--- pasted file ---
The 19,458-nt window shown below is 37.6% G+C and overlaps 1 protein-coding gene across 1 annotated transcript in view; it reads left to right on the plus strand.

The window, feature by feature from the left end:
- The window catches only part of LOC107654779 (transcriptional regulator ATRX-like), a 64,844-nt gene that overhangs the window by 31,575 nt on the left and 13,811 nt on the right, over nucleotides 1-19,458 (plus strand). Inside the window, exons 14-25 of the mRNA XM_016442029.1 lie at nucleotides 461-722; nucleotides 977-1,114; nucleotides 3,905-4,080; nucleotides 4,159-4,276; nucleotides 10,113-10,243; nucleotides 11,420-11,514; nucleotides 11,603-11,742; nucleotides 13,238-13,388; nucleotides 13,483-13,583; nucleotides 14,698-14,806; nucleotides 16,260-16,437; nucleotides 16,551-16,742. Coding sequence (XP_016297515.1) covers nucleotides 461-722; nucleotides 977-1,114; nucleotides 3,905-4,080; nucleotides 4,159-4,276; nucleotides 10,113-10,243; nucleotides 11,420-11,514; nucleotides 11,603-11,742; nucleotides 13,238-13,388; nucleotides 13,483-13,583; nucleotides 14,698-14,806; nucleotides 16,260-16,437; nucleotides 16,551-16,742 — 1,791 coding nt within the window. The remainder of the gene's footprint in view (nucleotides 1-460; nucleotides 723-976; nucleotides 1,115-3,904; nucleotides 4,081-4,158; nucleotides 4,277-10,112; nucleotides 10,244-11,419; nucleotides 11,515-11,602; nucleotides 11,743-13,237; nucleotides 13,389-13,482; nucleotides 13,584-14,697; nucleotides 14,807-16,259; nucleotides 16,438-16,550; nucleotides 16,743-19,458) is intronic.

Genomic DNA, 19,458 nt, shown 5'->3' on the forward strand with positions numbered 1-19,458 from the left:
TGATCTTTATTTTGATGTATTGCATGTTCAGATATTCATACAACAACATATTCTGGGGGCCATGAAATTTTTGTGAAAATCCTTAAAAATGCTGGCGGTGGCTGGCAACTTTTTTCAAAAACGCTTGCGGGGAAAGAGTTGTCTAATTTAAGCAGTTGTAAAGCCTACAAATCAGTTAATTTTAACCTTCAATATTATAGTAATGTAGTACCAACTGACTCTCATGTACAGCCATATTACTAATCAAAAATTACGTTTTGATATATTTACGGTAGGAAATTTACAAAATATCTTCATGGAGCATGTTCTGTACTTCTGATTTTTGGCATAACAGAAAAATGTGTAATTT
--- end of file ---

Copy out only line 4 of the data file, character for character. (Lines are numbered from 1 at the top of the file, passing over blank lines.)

Genomic DNA, 19,458 nt, shown 5'->3' on the forward strand with positions numbered 1-19,458 from the left: